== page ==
SEATTLE -- Michael Saunders drove in three runs and hit a two-run homer, but the Mariners again couldn't overcome an erratic performance from starting pitcher Brandon Maurer, as they fell, 7-5 to the Angels on Thursday night at Safeco Field.
Trailing 7-3 with one out and a runner on in the ninth inning, Kyle Seager made it interesting with a two-run homer of his own, but Angels manager Mike Scioscia brought on closer Ernesto Frieri, who then retired Stefen Romero and Dustin Ackley to end a night in which the Mariners were playing from behind from the first inning on.
"You never want to get down by that. ... Unfortunately we weren't quite able to get out of it," Seager said.
Maurer gave up five runs and six hits in four innings en route to his fourth consecutive loss. The 23-year-old walked four, struck out two and failed to post a 1-2-3 frame, but afterward seemed encouraged after falling to 1-4 with a 7.52 ERA since being recalled from Triple-A Tacoma on April 20.
"Mentally, I thought today was the best that I've felt. ... I felt calm. There wasn't as much anxiety as normal," he said. "My heart rate stayed down pretty well."
Maurer had a closed door meeting with manager Lloyd McClendon and pitching coach Rick Waits after his last outing, prompting discussion that his temporary rotation spot, which he assumed because of injuries to Taijuan Walker, James Paxton and Blake Beavan and Erasmo Ramirez's demotion, might be in jeopardy before one of the regular starters returned from the disabled list.
Maurer's performance Thursday did nothing to quell the speculation. Afterward, McClendon was asked if the Newport Beach, Calif., native will remain a starter.
"I agree that he has struggled," McClendon said. "When you look at options you have to sit down and make sure you have a viable option. That's something [general manager] Jack [Zduriencik] and I will talk about and see where we go from here, and see if there is something we can do to get him straightened out."
Maurer put the Mariners in a 5-0 hole by the fourth inning on a night they were without second baseman Robinson Cano, who was scratched a little more than two hours before first pitch because he wasn't feeling well.
Maurer started shaky in the first, yielding a walk to Kole Calhoun, then a single to Erick Aybar to put runners on first and third. Center fielder Mike Trout lofted a sacrifice fly to make it 1-0 before the right-hander worked out of it by retiring David Freese and Howie Kendrick.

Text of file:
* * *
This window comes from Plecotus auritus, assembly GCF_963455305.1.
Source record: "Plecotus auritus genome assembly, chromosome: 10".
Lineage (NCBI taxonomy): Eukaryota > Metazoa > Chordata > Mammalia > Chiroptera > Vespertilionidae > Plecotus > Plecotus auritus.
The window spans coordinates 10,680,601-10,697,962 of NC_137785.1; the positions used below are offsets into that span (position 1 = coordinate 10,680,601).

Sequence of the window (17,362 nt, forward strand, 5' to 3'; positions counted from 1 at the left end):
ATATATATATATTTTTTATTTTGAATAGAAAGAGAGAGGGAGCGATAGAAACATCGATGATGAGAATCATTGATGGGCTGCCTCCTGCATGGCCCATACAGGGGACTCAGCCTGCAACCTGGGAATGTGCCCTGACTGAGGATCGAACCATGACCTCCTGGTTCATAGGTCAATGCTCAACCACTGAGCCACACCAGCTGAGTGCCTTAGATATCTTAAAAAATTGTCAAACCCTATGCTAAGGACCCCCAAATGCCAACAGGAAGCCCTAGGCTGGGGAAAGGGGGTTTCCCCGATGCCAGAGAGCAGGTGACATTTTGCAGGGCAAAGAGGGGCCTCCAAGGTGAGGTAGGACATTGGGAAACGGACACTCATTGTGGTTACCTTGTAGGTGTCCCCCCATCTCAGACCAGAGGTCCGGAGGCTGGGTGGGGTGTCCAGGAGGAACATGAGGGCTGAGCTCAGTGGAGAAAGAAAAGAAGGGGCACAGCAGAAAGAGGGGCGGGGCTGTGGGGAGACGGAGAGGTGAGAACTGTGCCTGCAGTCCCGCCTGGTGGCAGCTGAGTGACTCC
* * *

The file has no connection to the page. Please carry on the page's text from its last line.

He escaped trouble again in the second and third, showing signs he might be capable of capturing his first win since May 4.
"I saw some things early on where this was going to be a pretty good night [for Maurer]," McClendon said.
But he unraveled in the fourth after Angels first baseman C.J. Cron ripped a one-out triple. He fanned catcher Hank Conger to notch the second out, but No. 9-hitting left fielder Grant Green made it 2-0 with an RBI single back through the middle.
After a walk to Calhoun, Aybar hit a three-run homer that staked the Angels a 5-0 lead and effectively ended Maurer's night after he recorded the final out of the inning.
"I just missed my spot," Maurer said of the homer.
Saunders answered with a two-run homer in the bottom half of the inning -- his third of the season -- off Angels starter Matt Shoemaker (3-1, 3.54 ERA) to cut the lead to 5-2, but Trout retorted in the sixth with an RBI single back through the middle to make it 6-2.
Brad Miller and James Jones started the bottom of the sixth with back-to-back singles before advancing into scoring position on Shoemaker's wild pitch. Then, Nick Franklin fanned for the third time in as many at-bats before Saunders drove in his third run and pulled the score to 6-3 with a sacrifice fly to the left-field warning track. Franklin, meanwhile, finished 0-for-4 with four strikeouts, dropping his batting average to .150.
Shoemaker left after 5 1/3 solid innings, allowing three runs on four hits with six strikeouts.
Angels' backup third baseman John McDonald added an RBI single in the top of the ninth to make it 7-3.
With the loss, the Mariners fell to 26-27 and settled for their second four-game split on a season-high, 11-game homestand. They finished the night with just six hits, though Jones went 2-for-4 with a double and a run scored and Miller went 2-for-3 with a run.
"I see improvement," McClendon said of Miller, who raised his average to .161. "The only one way to go from here is up. He's starting to swing the bat a little bit."
Adam Lewis is an associate reporter for MLB.com. This story was not subject to the approval of Major League Baseball or its clubs.